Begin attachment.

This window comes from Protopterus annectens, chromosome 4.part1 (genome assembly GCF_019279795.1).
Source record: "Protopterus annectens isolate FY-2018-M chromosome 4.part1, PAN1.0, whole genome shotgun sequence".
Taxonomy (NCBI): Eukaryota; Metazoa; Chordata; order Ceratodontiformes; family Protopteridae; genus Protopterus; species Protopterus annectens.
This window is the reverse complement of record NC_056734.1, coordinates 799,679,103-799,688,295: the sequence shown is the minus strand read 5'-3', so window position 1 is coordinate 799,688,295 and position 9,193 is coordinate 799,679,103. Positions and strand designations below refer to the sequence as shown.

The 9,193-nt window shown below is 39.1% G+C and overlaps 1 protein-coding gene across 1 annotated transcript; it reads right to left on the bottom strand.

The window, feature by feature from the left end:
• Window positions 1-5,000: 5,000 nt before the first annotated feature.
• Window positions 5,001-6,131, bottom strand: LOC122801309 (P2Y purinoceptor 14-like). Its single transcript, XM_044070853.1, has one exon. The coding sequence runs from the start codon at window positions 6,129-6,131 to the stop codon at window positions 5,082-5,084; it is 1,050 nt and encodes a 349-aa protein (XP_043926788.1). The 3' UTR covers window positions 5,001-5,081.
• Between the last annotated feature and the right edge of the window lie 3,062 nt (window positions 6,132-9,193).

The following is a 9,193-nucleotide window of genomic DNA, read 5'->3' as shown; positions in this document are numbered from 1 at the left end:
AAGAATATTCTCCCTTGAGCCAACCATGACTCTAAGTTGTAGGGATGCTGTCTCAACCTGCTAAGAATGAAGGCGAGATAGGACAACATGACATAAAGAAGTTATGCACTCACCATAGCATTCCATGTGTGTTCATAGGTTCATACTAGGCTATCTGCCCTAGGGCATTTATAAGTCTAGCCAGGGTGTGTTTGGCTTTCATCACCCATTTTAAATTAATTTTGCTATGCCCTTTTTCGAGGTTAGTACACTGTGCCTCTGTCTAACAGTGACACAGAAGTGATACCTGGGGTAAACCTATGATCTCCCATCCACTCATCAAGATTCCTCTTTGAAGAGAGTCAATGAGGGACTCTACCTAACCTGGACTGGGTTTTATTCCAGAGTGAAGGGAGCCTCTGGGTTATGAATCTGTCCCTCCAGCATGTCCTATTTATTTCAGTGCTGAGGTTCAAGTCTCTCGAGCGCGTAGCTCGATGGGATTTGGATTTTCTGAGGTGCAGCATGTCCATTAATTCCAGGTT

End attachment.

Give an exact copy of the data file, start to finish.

This window comes from Protopterus annectens, chromosome 4.part1 (genome assembly GCF_019279795.1).
Source record: "Protopterus annectens isolate FY-2018-M chromosome 4.part1, PAN1.0, whole genome shotgun sequence".
Taxonomy (NCBI): Eukaryota; Metazoa; Chordata; order Ceratodontiformes; family Protopteridae; genus Protopterus; species Protopterus annectens.
This window is the reverse complement of record NC_056734.1, coordinates 799,679,103-799,688,295: the sequence shown is the minus strand read 5'-3', so window position 1 is coordinate 799,688,295 and position 9,193 is coordinate 799,679,103. Positions and strand designations below refer to the sequence as shown.

The 9,193-nt window shown below is 39.1% G+C and overlaps 1 protein-coding gene across 1 annotated transcript; it reads right to left on the bottom strand.

The window, feature by feature from the left end:
• Window positions 1-5,000: 5,000 nt before the first annotated feature.
• Window positions 5,001-6,131, bottom strand: LOC122801309 (P2Y purinoceptor 14-like). Its single transcript, XM_044070853.1, has one exon. The coding sequence runs from the start codon at window positions 6,129-6,131 to the stop codon at window positions 5,082-5,084; it is 1,050 nt and encodes a 349-aa protein (XP_043926788.1). The 3' UTR covers window positions 5,001-5,081.
• Between the last annotated feature and the right edge of the window lie 3,062 nt (window positions 6,132-9,193).

The following is a 9,193-nucleotide window of genomic DNA, read 5'->3' as shown; positions in this document are numbered from 1 at the left end:
AAGAATATTCTCCCTTGAGCCAACCATGACTCTAAGTTGTAGGGATGCTGTCTCAACCTGCTAAGAATGAAGGCGAGATAGGACAACATGACATAAAGAAGTTATGCACTCACCATAGCATTCCATGTGTGTTCATAGGTTCATACTAGGCTATCTGCCCTAGGGCATTTATAAGTCTAGCCAGGGTGTGTTTGGCTTTCATCACCCATTTTAAATTAATTTTGCTATGCCCTTTTTCGAGGTTAGTACACTGTGCCTCTGTCTAACAGTGACACAGAAGTGATACCTGGGGTAAACCTATGATCTCCCATCCACTCATCAAGATTCCTCTTTGAAGAGAGTCAATGAGGGACTCTACCTAACCTGGACTGGGTTTTATTCCAGAGTGAAGGGAGCCTCTGGGTTATGAATCTGTCCCTCCAGCATGTCCTATTTATTTCAGTGCTGAGGTTCAAGTCTCTCGAGCGCGTAGCTCGATGGGATTTGGATTTTCTGAGGTGCAGCATGTCCATTAATTCCAGGTT